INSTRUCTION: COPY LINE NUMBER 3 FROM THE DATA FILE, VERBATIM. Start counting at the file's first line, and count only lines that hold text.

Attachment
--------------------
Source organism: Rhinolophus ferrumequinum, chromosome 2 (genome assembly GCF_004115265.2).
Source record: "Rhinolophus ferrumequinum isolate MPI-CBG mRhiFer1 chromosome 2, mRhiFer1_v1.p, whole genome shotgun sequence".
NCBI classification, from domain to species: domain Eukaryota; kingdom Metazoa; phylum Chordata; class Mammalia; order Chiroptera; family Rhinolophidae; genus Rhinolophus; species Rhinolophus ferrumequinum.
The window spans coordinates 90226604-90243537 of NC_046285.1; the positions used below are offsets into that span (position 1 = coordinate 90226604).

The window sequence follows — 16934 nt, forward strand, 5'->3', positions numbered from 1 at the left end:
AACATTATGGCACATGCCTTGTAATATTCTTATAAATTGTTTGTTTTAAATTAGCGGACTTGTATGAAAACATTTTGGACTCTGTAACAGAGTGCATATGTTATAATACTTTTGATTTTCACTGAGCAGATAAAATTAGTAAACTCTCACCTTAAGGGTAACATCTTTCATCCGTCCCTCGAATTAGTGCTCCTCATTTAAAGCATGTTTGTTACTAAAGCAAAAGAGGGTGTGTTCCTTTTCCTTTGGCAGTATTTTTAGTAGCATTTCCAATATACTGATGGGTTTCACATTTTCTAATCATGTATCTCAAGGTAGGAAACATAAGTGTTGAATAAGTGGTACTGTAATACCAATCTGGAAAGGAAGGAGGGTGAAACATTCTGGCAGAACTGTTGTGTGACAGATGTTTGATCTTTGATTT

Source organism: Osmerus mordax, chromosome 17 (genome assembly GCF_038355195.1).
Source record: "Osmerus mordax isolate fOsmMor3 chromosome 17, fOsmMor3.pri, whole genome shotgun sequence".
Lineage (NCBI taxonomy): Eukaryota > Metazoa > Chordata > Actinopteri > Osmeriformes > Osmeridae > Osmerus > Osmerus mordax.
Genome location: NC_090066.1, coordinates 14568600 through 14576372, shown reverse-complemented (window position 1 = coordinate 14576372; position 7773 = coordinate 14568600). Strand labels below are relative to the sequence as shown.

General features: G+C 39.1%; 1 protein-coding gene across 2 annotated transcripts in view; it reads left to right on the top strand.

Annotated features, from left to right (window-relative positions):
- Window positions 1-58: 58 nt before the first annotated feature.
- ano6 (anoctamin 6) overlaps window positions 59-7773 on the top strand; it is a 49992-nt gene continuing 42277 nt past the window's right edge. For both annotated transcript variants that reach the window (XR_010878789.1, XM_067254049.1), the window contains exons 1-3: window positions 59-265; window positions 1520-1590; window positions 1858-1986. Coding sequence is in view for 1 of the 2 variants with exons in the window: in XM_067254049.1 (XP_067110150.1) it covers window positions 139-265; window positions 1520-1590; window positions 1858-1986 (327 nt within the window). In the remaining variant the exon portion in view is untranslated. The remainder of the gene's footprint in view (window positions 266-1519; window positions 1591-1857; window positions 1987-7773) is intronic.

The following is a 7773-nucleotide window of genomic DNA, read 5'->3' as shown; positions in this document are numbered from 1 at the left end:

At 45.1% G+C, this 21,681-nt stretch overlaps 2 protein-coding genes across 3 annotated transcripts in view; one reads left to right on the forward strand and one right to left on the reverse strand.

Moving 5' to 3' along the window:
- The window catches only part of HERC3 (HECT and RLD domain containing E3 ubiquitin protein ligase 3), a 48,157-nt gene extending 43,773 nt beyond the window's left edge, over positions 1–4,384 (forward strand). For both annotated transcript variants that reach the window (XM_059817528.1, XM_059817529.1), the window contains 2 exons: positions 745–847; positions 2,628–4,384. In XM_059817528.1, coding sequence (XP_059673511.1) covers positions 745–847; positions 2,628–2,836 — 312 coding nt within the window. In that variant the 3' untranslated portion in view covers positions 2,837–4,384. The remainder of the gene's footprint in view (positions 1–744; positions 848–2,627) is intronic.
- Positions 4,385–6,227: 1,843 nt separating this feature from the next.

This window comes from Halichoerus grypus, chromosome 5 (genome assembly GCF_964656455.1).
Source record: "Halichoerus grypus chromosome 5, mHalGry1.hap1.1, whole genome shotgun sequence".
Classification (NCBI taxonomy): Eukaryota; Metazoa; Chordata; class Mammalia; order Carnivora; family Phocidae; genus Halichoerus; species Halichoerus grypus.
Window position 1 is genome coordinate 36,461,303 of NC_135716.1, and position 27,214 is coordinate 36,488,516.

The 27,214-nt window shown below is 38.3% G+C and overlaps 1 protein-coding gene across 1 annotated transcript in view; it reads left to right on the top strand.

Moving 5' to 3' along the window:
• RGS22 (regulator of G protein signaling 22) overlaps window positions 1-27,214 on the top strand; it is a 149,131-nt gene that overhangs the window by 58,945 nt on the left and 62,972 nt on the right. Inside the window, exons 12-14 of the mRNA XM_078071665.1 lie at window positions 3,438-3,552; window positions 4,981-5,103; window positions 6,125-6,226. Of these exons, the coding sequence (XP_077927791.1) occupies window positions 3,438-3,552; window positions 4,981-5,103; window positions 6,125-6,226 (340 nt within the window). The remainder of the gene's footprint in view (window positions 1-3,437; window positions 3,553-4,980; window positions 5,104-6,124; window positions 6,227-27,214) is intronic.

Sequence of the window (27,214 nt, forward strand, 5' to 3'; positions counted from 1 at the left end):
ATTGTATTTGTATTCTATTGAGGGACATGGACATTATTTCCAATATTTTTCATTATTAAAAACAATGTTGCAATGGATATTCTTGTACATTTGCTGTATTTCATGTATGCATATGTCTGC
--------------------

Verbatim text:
NCBI classification, from domain to species: domain Eukaryota; kingdom Metazoa; phylum Chordata; class Mammalia; order Chiroptera; family Rhinolophidae; genus Rhinolophus; species Rhinolophus ferrumequinum.